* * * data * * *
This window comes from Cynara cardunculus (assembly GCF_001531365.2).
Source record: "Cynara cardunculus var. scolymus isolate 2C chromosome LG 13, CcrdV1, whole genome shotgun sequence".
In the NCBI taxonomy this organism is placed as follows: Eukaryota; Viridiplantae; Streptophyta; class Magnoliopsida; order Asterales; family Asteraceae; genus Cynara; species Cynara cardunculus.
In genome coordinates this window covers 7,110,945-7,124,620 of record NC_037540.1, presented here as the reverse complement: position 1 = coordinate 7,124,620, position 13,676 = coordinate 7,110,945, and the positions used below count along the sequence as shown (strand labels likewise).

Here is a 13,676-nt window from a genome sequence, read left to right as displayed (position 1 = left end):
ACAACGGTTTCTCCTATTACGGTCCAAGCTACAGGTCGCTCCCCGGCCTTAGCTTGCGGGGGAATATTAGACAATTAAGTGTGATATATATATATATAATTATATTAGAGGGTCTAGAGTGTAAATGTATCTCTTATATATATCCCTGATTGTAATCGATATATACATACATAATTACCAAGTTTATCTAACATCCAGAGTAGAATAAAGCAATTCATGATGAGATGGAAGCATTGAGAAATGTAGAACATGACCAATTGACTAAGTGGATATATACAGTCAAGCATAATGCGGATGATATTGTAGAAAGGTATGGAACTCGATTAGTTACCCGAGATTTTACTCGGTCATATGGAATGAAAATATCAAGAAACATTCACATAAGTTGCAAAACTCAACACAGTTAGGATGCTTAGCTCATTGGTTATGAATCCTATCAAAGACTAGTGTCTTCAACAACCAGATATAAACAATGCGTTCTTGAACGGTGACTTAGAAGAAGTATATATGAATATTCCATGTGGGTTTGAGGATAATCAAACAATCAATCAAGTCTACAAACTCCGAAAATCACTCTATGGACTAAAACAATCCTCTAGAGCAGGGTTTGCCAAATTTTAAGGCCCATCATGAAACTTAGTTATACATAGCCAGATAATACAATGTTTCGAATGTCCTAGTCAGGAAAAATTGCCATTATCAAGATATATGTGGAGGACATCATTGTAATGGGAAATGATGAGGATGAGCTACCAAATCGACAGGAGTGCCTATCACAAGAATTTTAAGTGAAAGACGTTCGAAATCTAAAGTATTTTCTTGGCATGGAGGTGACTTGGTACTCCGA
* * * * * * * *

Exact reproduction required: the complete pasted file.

This window comes from Cynara cardunculus (assembly GCF_001531365.2).
Source record: "Cynara cardunculus var. scolymus isolate 2C chromosome LG 13, CcrdV1, whole genome shotgun sequence".
In the NCBI taxonomy this organism is placed as follows: Eukaryota; Viridiplantae; Streptophyta; class Magnoliopsida; order Asterales; family Asteraceae; genus Cynara; species Cynara cardunculus.
In genome coordinates this window covers 7,110,945-7,124,620 of record NC_037540.1, presented here as the reverse complement: position 1 = coordinate 7,124,620, position 13,676 = coordinate 7,110,945, and the positions used below count along the sequence as shown (strand labels likewise).

Here is a 13,676-nt window from a genome sequence, read left to right as displayed (position 1 = left end):
ACAACGGTTTCTCCTATTACGGTCCAAGCTACAGGTCGCTCCCCGGCCTTAGCTTGCGGGGGAATATTAGACAATTAAGTGTGATATATATATATATAATTATATTAGAGGGTCTAGAGTGTAAATGTATCTCTTATATATATCCCTGATTGTAATCGATATATACATACATAATTACCAAGTTTATCTAACATCCAGAGTAGAATAAAGCAATTCATGATGAGATGGAAGCATTGAGAAATGTAGAACATGACCAATTGACTAAGTGGATATATACAGTCAAGCATAATGCGGATGATATTGTAGAAAGGTATGGAACTCGATTAGTTACCCGAGATTTTACTCGGTCATATGGAATGAAAATATCAAGAAACATTCACATAAGTTGCAAAACTCAACACAGTTAGGATGCTTAGCTCATTGGTTATGAATCCTATCAAAGACTAGTGTCTTCAACAACCAGATATAAACAATGCGTTCTTGAACGGTGACTTAGAAGAAGTATATATGAATATTCCATGTGGGTTTGAGGATAATCAAACAATCAATCAAGTCTACAAACTCCGAAAATCACTCTATGGACTAAAACAATCCTCTAGAGCAGGGTTTGCCAAATTTTAAGGCCCATCATGAAACTTAGTTATACATAGCCAGATAATACAATGTTTCGAATGTCCTAGTCAGGAAAAATTGCCATTATCAAGATATATGTGGAGGACATCATTGTAATGGGAAATGATGAGGATGAGCTACCAAATCGACAGGAGTGCCTATCACAAGAATTTTAAGTGAAAGACGTTCGAAATCTAAAGTATTTTCTTGGCATGGAGGTGACTTGGTACTCCGA